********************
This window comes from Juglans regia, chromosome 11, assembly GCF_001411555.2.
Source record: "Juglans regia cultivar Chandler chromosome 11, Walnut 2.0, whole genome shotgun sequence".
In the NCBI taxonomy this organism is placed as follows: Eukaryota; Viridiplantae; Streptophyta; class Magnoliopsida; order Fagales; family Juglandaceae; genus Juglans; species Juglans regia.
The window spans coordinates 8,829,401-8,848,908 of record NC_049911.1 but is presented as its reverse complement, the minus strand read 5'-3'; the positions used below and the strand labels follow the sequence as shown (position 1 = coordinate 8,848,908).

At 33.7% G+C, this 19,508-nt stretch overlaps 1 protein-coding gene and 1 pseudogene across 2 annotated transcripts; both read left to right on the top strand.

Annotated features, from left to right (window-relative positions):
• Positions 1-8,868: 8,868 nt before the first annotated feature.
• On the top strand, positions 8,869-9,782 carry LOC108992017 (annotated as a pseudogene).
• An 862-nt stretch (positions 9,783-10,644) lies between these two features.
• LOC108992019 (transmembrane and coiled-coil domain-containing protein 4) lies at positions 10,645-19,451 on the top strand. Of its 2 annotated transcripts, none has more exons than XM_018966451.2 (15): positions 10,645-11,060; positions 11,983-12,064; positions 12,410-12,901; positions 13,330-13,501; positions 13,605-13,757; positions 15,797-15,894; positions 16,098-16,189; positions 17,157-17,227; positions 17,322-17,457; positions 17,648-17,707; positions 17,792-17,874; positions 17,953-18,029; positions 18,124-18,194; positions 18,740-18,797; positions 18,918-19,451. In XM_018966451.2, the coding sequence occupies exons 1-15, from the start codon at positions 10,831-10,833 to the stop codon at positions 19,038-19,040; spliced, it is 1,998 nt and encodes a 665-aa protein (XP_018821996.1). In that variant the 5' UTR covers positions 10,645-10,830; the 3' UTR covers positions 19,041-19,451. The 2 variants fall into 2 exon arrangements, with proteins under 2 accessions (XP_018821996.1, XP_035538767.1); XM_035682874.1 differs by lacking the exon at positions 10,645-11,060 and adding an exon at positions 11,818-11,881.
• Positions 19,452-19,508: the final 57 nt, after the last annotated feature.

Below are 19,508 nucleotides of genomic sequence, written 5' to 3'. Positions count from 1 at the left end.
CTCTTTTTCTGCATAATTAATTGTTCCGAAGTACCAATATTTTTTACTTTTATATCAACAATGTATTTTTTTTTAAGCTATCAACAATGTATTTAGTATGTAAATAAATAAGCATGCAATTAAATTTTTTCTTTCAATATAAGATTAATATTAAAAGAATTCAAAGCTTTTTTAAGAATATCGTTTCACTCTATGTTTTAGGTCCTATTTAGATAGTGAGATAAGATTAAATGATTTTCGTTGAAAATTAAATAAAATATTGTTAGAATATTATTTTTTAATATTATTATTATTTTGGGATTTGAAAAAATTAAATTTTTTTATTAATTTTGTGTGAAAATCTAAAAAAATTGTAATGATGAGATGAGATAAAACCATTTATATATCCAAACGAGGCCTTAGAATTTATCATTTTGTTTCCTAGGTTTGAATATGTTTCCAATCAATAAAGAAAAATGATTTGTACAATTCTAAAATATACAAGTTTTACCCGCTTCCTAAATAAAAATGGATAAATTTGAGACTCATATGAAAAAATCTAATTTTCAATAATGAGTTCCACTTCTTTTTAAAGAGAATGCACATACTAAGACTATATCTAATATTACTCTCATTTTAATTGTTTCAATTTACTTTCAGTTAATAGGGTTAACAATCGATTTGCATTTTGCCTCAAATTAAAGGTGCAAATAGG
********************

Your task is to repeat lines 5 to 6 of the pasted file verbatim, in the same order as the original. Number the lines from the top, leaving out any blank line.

At 33.7% G+C, this 19,508-nt stretch overlaps 1 protein-coding gene and 1 pseudogene across 2 annotated transcripts; both read left to right on the top strand.

Annotated features, from left to right (window-relative positions):